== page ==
"There's a saying that you put your money behind your values and in our community we value the environment, we value protecting our children," said Mayor Josh Fryday, City of Novato.
In an effort to do so the City of Novato will no longer use the weed killer Roundup or products containing the chemical glyphosate.
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"The World Health Organization did declare Roundup carcinogenic quite a while ago," said Marla Fields, president of the group Sustainable Novato.
It's a victory for groups like sustainable Novato that have advocated against potentially dangerous chemicals for years.
"The truth is you can't put a price tag on your children's health, and the health or your pets and loved ones," said Fields.
This month a jury did put a price tag on one man's terminal cancer awarding a former Benicia School District grounds keeper millions of dollars.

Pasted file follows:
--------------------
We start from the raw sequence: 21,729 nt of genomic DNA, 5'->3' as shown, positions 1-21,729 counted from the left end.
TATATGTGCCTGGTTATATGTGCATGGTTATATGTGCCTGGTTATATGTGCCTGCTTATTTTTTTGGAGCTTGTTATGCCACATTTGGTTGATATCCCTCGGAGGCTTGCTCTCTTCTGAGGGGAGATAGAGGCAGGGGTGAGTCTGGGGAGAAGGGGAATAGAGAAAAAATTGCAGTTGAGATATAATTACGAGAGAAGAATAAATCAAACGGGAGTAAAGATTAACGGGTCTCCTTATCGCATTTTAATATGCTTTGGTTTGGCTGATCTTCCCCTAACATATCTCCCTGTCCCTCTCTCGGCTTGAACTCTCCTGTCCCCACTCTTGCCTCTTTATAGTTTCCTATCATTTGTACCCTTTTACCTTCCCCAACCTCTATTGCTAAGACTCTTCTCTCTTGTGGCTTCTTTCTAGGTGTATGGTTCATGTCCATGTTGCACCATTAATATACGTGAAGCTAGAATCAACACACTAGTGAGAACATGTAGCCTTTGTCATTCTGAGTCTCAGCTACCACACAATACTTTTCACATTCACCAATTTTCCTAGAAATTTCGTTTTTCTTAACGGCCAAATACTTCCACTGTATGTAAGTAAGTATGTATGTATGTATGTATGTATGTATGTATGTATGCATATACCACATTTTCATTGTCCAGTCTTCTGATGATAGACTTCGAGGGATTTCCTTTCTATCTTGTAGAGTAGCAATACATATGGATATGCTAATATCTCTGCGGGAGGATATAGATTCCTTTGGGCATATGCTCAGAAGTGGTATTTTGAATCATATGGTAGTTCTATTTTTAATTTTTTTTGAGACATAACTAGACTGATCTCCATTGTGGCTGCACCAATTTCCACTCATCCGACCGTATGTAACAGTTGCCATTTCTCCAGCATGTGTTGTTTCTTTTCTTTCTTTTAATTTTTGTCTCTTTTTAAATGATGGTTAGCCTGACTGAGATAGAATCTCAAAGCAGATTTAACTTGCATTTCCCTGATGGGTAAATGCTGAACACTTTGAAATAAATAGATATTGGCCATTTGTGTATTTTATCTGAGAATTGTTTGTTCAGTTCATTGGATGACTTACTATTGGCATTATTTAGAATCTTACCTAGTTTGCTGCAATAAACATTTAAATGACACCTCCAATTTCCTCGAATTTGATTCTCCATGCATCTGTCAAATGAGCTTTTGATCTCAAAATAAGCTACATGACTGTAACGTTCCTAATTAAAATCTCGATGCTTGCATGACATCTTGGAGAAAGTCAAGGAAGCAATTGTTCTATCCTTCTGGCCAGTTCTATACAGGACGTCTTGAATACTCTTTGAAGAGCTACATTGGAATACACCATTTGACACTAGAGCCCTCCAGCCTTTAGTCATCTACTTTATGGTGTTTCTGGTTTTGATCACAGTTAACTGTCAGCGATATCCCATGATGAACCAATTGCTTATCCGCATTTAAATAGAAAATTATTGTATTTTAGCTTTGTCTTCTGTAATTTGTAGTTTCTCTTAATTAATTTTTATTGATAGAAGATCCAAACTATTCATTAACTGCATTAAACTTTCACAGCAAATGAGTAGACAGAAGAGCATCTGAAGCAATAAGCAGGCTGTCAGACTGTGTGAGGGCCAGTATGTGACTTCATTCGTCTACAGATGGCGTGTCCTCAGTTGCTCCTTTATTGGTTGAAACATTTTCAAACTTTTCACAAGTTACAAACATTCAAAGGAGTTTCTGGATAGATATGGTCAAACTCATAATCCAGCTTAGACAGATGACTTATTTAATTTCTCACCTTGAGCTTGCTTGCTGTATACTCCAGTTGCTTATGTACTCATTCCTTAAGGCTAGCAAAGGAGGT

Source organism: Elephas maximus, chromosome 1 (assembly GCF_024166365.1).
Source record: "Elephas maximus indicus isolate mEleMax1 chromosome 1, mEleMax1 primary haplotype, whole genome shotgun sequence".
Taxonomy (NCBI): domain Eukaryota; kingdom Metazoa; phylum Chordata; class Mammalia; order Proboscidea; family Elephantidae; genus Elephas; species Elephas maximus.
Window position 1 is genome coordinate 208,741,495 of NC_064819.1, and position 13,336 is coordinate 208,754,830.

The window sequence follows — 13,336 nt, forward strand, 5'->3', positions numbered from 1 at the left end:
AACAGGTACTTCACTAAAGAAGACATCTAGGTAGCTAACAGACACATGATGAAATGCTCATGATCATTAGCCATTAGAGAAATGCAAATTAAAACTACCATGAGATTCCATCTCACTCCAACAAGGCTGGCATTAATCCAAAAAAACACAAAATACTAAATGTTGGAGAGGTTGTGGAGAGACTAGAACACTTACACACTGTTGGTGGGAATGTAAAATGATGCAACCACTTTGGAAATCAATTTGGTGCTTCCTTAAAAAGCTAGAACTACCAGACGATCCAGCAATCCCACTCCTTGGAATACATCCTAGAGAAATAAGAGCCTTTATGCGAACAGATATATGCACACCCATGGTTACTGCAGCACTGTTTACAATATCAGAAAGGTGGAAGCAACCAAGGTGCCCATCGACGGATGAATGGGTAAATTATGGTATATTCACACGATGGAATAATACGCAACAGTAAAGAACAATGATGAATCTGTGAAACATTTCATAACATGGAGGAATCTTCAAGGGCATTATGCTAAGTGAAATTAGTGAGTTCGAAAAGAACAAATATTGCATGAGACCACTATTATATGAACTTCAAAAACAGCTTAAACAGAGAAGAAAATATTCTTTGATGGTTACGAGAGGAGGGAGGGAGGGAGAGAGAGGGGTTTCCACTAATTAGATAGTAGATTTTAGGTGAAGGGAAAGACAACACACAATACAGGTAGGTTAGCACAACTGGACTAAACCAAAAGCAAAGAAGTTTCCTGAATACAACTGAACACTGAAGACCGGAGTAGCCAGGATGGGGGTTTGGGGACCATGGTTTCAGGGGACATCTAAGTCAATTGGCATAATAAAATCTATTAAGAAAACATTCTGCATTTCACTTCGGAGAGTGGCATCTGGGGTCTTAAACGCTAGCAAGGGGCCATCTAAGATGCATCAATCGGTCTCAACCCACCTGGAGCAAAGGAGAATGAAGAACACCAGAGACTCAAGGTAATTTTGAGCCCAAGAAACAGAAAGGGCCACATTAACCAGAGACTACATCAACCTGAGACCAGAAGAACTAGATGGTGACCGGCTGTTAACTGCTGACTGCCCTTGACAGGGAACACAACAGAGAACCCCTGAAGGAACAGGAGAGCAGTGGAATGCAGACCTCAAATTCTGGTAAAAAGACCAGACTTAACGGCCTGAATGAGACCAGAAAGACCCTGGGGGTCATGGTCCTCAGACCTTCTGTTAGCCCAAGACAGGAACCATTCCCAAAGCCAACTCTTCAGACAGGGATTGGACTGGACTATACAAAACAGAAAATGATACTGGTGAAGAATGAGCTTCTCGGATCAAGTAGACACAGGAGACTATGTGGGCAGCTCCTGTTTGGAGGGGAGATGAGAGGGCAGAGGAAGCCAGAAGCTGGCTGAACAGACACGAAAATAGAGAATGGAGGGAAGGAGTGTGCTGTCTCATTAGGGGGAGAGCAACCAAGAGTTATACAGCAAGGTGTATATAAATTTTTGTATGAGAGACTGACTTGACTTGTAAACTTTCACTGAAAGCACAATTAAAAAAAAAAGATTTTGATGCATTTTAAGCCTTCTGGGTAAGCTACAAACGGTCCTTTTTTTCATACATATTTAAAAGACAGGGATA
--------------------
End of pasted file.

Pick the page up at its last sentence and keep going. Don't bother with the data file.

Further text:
Dewayne Lee Johnson sprayed the weed killer in bulk 30 times a year. Two and a half years into the job, he was given a diagnosis of non-Hodgkin's Lymphoma.
"This cause is way bigger than me. So hopefully this thing will start to get the attention that it needs to get right so folks can make a good choice," said Dewayne Lee Johnson, plaintiff in the Monsanto case.
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Monsanto, the makers of Roundup, say they'll appeal.
"The verdict today doesn't change the overwhelming scientific evidence and the 40 years of safe use of glyphosate around the world," said George Lombardi, Monsanto attorney.
"This was in the works prior to the ruling, but we wanted to make sure because of the ruling that our community knew that we are taking these steps," said Fryday.
Now the city is seeking volunteers to help the hand full of public works grounds keepers pull weeds.
"You know if we all do a little bit it all adds up," said Fields.
The City of Benicia has also gone glyphosate free.